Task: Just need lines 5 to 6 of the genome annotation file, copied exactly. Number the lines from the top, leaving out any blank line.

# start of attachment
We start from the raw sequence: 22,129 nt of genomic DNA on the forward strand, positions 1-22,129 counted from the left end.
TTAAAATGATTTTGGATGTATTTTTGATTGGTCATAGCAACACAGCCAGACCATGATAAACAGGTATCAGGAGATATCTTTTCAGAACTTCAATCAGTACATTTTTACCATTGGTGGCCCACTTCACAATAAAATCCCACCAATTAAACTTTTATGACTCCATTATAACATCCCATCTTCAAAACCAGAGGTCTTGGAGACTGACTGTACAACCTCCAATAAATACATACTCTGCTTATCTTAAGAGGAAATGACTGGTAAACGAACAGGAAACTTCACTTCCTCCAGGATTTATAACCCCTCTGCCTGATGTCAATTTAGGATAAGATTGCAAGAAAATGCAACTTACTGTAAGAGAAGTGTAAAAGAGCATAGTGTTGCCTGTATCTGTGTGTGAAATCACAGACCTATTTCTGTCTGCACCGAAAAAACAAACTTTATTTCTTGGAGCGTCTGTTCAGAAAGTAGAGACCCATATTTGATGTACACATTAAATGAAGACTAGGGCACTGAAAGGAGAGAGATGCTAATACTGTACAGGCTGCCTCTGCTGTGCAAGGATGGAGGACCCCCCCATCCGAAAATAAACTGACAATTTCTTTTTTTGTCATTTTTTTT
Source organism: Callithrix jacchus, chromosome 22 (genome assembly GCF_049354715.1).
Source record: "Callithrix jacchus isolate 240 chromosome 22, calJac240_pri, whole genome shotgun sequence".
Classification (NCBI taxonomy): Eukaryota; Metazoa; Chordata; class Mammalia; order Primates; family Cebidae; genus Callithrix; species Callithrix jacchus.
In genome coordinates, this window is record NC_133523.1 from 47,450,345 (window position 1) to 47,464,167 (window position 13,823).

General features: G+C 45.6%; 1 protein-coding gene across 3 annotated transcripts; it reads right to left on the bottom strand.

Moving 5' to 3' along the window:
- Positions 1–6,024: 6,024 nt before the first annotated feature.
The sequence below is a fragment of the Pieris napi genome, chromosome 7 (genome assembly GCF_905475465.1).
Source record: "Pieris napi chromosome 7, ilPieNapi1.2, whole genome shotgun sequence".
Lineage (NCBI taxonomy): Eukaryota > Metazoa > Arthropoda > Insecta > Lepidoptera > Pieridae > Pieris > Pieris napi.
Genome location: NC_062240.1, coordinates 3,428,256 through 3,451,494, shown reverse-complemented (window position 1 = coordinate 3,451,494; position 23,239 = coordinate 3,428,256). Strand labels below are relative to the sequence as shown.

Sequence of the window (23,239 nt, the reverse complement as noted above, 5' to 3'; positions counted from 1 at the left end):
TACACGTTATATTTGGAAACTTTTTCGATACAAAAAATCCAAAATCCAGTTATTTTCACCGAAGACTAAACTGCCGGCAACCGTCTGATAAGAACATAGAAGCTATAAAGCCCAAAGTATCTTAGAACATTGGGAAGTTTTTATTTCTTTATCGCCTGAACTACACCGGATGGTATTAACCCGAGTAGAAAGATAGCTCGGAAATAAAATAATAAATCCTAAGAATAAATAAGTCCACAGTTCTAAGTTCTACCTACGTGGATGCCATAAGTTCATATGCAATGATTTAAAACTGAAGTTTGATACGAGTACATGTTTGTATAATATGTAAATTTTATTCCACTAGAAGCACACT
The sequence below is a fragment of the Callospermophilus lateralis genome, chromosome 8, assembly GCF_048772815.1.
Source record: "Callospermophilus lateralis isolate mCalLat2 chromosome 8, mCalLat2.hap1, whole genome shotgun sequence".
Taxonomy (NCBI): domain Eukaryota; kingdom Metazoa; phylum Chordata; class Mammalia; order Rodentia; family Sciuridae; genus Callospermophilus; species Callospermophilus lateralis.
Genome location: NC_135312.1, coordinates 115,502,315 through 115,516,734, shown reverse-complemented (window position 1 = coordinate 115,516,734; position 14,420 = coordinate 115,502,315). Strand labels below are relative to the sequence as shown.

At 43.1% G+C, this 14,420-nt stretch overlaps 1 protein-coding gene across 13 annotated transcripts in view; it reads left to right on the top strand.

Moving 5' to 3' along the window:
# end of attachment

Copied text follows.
Classification (NCBI taxonomy): Eukaryota; Metazoa; Chordata; class Mammalia; order Primates; family Cebidae; genus Callithrix; species Callithrix jacchus.
In genome coordinates, this window is record NC_133523.1 from 47,450,345 (window position 1) to 47,464,167 (window position 13,823).